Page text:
Four Questions for Atheists and Agnostics

670pxatheism_symbol-svg_

Calling all atheists and agnostics. May I ask you a question?

Okay, maybe four.

What do, or who do, you believe in since you don’t believe in God?

Is it hard to accept the death of a loved one?

Was there ever a time in your life when you believed in God, or in a higher power?

If so, what happened? Did you just grow out of believing, or did something/someone disappoint or hurt you? You may be as specific as you’d like.

Some questions will always remain unanswered. But some questions have never been answered simply because they’ve never been asked.

People allow hurts and disappointment to steal any semblance of hope and faith because they are either afraid to question their feelings, their situation, or the authority figure in their life.

Not asking results in not receiving.

Not seeking ends with not finding.

Don’t knock, and you’ll always stay on the outside.

And if you don’t receive or find, or if you find yourself always on the outside of a relationship with God, it’s not because there is no God.

So let’s talk about it. Would you please, first, ask yourself the above questions?

Then, if you still would like to dialogue with me, please do so in the comment section of this post.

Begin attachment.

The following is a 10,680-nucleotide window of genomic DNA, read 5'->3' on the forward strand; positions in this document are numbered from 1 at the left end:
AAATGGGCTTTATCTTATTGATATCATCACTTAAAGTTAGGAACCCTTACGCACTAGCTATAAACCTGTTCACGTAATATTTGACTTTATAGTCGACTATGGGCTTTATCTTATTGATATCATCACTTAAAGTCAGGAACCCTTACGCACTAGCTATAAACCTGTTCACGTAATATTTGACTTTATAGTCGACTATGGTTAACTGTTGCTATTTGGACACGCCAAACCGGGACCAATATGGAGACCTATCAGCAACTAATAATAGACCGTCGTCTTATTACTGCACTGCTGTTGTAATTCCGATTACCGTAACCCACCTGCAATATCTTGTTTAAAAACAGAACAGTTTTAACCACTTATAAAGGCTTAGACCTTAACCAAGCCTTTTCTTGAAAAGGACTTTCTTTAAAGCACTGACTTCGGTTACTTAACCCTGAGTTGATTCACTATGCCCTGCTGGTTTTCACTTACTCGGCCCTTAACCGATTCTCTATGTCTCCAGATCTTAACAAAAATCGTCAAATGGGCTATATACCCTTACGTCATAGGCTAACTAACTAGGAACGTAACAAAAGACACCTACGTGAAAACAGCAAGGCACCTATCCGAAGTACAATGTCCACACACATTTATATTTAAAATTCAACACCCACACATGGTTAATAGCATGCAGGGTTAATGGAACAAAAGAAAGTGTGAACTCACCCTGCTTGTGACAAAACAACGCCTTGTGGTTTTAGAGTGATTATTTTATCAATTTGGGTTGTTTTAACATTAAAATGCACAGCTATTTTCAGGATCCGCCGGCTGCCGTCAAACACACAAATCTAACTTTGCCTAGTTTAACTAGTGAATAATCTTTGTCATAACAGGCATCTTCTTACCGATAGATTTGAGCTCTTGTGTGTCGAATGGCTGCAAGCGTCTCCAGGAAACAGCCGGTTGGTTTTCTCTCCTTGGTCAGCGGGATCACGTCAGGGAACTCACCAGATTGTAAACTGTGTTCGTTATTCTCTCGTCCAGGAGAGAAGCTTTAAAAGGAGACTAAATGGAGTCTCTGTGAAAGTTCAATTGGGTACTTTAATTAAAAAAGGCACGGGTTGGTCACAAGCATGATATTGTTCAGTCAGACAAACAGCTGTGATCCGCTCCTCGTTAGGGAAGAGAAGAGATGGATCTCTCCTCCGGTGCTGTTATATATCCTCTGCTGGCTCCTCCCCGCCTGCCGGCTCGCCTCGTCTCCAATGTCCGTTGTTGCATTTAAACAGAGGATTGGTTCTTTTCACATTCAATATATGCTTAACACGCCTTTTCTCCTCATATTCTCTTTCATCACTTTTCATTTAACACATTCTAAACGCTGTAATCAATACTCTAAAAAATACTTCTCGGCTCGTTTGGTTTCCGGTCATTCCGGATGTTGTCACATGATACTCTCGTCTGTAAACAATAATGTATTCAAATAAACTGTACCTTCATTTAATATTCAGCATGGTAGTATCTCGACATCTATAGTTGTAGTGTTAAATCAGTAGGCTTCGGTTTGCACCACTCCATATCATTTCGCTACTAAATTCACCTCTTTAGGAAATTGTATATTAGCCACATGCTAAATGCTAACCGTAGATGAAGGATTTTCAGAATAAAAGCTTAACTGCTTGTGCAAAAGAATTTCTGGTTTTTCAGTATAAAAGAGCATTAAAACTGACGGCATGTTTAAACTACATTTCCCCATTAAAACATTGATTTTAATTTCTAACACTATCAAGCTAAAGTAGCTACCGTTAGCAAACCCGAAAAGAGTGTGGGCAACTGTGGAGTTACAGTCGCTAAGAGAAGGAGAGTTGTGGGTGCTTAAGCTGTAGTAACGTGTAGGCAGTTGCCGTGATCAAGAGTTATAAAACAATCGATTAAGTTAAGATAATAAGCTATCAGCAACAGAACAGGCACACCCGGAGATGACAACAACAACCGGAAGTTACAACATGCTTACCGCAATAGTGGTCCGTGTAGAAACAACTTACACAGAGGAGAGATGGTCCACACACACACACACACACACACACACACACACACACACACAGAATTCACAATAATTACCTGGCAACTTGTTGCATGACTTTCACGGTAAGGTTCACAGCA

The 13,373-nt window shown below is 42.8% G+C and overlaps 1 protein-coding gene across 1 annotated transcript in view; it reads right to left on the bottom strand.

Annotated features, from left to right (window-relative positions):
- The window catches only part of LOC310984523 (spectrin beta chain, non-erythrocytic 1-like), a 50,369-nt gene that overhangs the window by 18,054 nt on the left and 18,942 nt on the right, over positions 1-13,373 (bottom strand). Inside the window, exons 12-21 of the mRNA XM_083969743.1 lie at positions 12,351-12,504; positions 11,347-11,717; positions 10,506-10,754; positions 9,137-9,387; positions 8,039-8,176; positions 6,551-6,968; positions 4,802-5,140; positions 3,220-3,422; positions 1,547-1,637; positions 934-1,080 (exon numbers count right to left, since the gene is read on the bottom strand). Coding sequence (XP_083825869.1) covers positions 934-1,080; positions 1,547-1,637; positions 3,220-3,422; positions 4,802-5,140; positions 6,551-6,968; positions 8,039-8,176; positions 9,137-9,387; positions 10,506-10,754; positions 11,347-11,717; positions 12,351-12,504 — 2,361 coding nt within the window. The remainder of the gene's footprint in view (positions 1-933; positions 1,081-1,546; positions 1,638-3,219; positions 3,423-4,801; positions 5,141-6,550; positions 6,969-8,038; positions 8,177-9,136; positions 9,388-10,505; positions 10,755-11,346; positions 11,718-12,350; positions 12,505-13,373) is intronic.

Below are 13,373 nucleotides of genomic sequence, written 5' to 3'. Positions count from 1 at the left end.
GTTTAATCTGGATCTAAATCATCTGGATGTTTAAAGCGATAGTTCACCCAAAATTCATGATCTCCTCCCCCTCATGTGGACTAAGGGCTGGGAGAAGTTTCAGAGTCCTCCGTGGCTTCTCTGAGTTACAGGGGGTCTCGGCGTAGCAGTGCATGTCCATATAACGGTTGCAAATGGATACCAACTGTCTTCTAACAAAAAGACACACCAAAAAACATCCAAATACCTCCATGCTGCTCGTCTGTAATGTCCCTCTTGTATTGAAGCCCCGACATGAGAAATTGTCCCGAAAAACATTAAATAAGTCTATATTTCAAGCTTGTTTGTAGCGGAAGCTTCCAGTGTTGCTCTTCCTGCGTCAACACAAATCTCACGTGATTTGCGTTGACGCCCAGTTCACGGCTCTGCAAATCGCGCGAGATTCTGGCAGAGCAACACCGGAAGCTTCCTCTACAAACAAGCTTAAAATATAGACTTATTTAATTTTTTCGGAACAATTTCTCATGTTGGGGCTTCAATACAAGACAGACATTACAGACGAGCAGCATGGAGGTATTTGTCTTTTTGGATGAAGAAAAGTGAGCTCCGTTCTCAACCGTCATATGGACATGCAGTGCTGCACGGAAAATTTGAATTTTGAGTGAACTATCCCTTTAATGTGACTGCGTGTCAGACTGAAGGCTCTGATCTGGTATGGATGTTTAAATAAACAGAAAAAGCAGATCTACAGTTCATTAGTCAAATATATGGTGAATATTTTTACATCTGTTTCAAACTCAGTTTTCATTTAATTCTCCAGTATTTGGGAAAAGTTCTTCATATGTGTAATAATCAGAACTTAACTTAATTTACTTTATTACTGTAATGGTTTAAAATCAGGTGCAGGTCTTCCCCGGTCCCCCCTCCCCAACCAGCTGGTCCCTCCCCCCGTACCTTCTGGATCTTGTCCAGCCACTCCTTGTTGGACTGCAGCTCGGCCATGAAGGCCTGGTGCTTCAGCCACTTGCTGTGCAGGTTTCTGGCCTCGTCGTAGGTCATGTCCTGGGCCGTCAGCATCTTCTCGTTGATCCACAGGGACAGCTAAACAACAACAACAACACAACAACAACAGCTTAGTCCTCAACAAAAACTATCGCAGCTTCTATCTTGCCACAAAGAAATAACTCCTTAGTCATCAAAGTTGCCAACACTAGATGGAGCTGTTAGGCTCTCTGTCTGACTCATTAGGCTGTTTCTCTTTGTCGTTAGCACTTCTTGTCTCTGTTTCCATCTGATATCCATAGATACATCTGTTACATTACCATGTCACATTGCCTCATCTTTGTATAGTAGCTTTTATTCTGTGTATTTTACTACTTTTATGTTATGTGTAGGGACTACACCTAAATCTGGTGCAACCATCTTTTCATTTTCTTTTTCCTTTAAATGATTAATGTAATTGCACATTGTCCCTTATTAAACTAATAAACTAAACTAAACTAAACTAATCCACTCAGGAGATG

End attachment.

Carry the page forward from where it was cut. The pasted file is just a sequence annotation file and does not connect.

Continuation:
Thanks.

6 Comments

  1. Paul

    Hi, Jan. Our friend Wayne sent me here to be a thorn in your flesh that cannot be removed and to remind you that God’s grace is sufficient. I will try to give short answers to your questions.

    What do, or who do, you believe in since you don’t believe in God?

    We default to the common natural world that we all live in every day and try to apprehend it as carefully as possible, minus the false beliefs. Rather than replace God with a substitute, we simply say there is probably no God – or the benefits and wish fulfillment of positing one – so we need to live within the limits of reality and realize that what he hope and wish for might simply not manifest. We try to accept the world as it is no matter how futile, hopeless, dangerous, disillusioning, or difficult it is rather that try to make our lives more manageable and comfortable with beliefs that might be beneficial, give us hope, and make life more manageable, but we simply cannot justify having them.